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3 ingredients to ending a drought: soil moisture, snowpack, and runoff

3 ingredients to ending a drought: soil moisture, snowpack, and runoff



Summer's end is finally in sight, and it has been a hot, dry one. With all attention on the sky, we look forward to what fall and winter will bring, with hope for a better water year for 2022. There are three key ingredients that have major impacts on the productivity of a water year: soil moisture, snowpack, and runoff. And just like a good recipe, you need all ingredients in the right amounts for a good outcome.

Water years don't line up with the calendar as the water for one year comes in fall and winter from the year previous. October will start the water year as soil moisture and snowpack then determine a lot of what happens next June and July.

Soil moisture

The first indicator of a poor water year is low soil moisture. Soil is the first reservoir that rain and snow recharge after a storm. When soil moisture is low, the ground acts like a sponge and soaks up the precipitation. On the other hand, when soil moisture is high, precipitation tends to run on the surface to the nearest stream, river, and reservoir.

In October 2020 soil moisture started the water year at record-breaking low levels (most of 2020 saw soil moistures well below normal). The past 20 years of soil moisture data have not seen a drier October, then November set new records as well. This trend continued through April when snow started melting. April ended with soils once more being drier than they had been in 20 years. May brought a few storms which put soil moisture within the 10th and 30th percentiles.

monsoon moisture events, which flooded many parts of the state in early August saw soil saturation rates break records again, but this time because they were wetter than they had been in 20 years. Maintaining high soil saturation into the winter months will be critical to ensuring a high runoff efficiency in the spring.

3 ingredients to ending a drought: soil moisture, snowpack, and runoff
Photo: Shutterstock

Snowpack

The part of our water supply cycle most visible to Utahns is the winter snowpack. Snowfall in winter 2020-2021 was on the leaner end of what can be expected. Snowpack is Utah's first and largest reservoir of fresh water. Without a good snow year, water becomes more scarce as reservoirs remain unfilled. Utah's reservoir system is built to collect snowmelt, known as runoff, which is then stored and used for all the area's various water supply needs during the hot and dry summer months.

The Weber Basin drainage averages 324,000 acre-feet of runoff per year with the District typically being able to store approximately 220,000 acre-feet in our reservoirs. In spring of 2021, Weber Basin saw an addition of only 7,000 acre-feet of water to their reservoirs. The Weber Basin Project was constructed to hold about 2 years of water supply, and due to the hot and dry conditions we began experiencing in the fall of 2019 and spring of 2020, we are now a year and a half into that storage. Managers have held as much water as possible in reservoirs at higher elevations to secure a drinking water supply for 2022. But a good snowpack is the second ingredient to getting out of our current drought situation and will be very important this winter.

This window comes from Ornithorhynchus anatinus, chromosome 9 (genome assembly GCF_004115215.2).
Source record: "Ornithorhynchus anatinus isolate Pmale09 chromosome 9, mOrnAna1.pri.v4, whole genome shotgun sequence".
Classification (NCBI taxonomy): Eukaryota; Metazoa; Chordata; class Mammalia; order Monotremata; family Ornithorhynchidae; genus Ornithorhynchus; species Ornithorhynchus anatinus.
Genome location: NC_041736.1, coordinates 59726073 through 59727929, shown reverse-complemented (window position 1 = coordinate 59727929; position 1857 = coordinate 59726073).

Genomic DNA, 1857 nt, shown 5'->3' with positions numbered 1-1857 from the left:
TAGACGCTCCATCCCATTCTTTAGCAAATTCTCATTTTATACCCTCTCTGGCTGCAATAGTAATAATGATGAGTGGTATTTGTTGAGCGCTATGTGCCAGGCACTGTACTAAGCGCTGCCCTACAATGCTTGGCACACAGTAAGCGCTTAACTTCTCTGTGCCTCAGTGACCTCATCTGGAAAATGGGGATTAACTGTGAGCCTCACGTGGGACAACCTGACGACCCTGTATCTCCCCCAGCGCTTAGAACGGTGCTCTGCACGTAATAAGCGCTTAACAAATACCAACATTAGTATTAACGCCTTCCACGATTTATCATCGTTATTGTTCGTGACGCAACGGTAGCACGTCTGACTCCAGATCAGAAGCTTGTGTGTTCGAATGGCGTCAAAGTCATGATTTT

Runoff

As March and April start to warm, snowpack in the mountains starts to melt. This runoff can be difficult to calculate when it will take place. If the weather quickly turns hot, dams and reservoirs are used for flood control, evening out the peaks and valleys of spring weather events. Rain and snowstorms in spring can affect how much water flows into a reservoir as well.

Trying to collect as much water as possible while maintaining adequate streamflow and flood control capacity is a balancing act water managers in Utah must play every year. Spring 2021 left them saving every drop possible, but it was quickly used up by dry soils. A mild spring with consistent temperatures would be the best-case scenario for our third water year ingredient, runoff.

3 ingredients to ending a drought: soil moisture, snowpack, and runoff
Photo: Shutterstock

Water conservation districts

Managing water supply is a complex job, but one that Water Conservancy Districts in Utah have been doing for more than 70 years. There are ebbs and flows to the rhythms that make up Utah's natural water cycle. Trying to balance out these cycles as much as possible is their primary job along with ensuring adequate water supply to meet the ever-growing demand. Treatment of culinary water, supply of secondary water, flood control, drought planning, and more are all part of a complex web of what Weber Basin Water Conservancy District does for the Ogden and Weber River watersheds and the people living in those areas. To learn more about Weber Basin, their current projects, rebates, conservation efforts and more, visit www.weberbasin.com.

Weber Basin Water Conservancy District

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